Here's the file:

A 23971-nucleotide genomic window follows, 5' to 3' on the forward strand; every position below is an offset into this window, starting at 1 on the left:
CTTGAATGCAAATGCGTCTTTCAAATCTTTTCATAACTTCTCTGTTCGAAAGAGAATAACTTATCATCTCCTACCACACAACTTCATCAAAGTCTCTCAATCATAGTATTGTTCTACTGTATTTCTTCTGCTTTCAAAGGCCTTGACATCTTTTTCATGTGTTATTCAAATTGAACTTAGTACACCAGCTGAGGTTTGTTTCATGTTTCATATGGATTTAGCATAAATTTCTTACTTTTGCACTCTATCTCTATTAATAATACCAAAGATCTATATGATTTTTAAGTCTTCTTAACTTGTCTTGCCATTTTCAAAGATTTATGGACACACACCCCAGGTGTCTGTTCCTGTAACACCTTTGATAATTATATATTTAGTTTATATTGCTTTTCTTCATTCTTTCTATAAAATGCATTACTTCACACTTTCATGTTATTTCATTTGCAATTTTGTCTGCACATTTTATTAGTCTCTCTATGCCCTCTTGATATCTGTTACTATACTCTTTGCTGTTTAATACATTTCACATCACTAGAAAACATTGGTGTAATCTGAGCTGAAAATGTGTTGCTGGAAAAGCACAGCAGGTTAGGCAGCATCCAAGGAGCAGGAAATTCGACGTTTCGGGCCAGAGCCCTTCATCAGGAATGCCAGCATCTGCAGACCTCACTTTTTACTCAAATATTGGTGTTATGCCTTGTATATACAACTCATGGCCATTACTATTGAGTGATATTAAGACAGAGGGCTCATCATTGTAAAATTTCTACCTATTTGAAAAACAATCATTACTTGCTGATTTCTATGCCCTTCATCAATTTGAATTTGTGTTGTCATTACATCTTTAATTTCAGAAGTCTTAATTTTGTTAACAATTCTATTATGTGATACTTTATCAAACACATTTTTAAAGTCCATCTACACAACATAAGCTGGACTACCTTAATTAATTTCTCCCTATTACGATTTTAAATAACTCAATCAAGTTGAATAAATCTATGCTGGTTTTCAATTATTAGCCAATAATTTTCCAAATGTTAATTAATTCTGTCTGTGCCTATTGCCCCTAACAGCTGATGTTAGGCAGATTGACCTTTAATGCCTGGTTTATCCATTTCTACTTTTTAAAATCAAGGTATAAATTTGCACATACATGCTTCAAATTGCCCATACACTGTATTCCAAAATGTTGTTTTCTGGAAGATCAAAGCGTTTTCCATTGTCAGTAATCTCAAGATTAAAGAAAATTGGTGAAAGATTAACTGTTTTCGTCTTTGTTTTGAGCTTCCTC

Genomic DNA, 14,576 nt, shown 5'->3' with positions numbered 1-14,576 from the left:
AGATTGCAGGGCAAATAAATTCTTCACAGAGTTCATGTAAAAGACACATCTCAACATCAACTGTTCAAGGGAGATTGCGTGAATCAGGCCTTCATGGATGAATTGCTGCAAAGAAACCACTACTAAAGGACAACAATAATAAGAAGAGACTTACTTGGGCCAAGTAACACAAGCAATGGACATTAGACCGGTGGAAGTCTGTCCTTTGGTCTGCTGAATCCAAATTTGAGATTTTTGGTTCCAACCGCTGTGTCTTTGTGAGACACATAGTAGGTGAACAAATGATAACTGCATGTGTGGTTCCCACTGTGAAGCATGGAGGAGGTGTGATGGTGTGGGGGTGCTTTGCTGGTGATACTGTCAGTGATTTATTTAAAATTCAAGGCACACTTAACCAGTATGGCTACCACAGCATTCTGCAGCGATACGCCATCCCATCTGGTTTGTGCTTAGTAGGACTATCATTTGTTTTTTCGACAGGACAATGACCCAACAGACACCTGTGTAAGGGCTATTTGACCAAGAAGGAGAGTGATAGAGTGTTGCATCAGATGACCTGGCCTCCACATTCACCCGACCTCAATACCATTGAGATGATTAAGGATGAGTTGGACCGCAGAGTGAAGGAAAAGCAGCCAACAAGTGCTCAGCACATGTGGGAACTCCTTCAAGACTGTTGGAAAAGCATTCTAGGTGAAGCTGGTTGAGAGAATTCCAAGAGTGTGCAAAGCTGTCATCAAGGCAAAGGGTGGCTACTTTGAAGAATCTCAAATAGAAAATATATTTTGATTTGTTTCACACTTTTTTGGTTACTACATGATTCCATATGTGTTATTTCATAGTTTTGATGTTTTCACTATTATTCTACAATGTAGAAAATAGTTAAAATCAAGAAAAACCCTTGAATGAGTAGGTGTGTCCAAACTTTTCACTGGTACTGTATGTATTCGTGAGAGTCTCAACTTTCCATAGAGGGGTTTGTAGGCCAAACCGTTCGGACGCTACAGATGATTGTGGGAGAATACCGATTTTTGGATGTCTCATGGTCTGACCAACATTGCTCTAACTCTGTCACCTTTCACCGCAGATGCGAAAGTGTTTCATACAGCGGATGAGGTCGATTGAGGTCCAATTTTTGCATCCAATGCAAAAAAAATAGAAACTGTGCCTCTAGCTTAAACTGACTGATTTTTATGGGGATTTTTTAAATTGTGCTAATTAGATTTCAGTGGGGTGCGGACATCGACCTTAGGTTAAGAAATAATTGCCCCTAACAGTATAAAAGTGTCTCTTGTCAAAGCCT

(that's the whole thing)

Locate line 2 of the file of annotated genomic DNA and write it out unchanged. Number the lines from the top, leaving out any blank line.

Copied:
CTTGAATGCAAATGCGTCTTTCAAATCTTTTCATAACTTCTCTGTTCGAAAGAGAATAACTTATCATCTCCTACCACACAACTTCATCAAAGTCTCTCAATCATAGTATTGTTCTACTGTATTTCTTCTGCTTTCAAAGGCCTTGACATCTTTTTCATGTGTTATTCAAATTGAACTTAGTACACCAGCTGAGGTTTGTTTCATGTTTCATATGGATTTAGCATAAATTTCTTACTTTTGCACTCTATCTCTATTAATAATACCAAAGATCTATATGATTTTTAAGTCTTCTTAACTTGTCTTGCCATTTTCAAAGATTTATGGACACACACCCCAGGTGTCTGTTCCTGTAACACCTTTGATAATTATATATTTAGTTTATATTGCTTTTCTTCATTCTTTCTATAAAATGCATTACTTCACACTTTCATGTTATTTCATTTGCAATTTTGTCTGCACATTTTATTAGTCTCTCTATGCCCTCTTGATATCTGTTACTATACTCTTTGCTGTTTAATACATTTCACATCACTAGAAAACATTGGTGTAATCTGAGCTGAAAATGTGTTGCTGGAAAAGCACAGCAGGTTAGGCAGCATCCAAGGAGCAGGAAATTCGACGTTTCGGGCCAGAGCCCTTCATCAGGAATGCCAGCATCTGCAGACCTCACTTTTTACTCAAATATTGGTGTTATGCCTTGTATATACAACTCATGGCCATTACTATTGAGTGATATTAAGACAGAGGGCTCATCATTGTAAAATTTCTACCTATTTGAAAAACAATCATTACTTGCTGATTTCTATGCCCTTCATCAATTTGAATTTGTGTTGTCATTACATCTTTAATTTCAGAAGTCTTAATTTTGTTAACAATTCTATTATGTGATACTTTATCAAACACATTTTTAAAGTCCATCTACACAACATAAGCTGGACTACCTTAATTAATTTCTCCCTATTACGATTTTAAATAACTCAATCAAGTTGAATAAATCTATGCTGGTTTTCAATTATTAGCCAATAATTTTCCAAATGTTAATTAATTCTGTCTGTGCCTATTGCCCCTAACAGCTGATGTTAGGCAGATTGACCTTTAATGCCTGGTTTATCCATTTCTACTTTTTAAAATCAAGGTATAAATTTGCACATACATGCTTCAAATTGCCCATACACTGTATTCCAAAATGTTGTTTTCTGGAAGATCAAAGCGTTTTCCATTGTCAGTAATCTCAAGATTAAAGAAAATTGGTGAAAGATTAACTGTTTTCGTCTTTGTTTTGAGCTTCCTC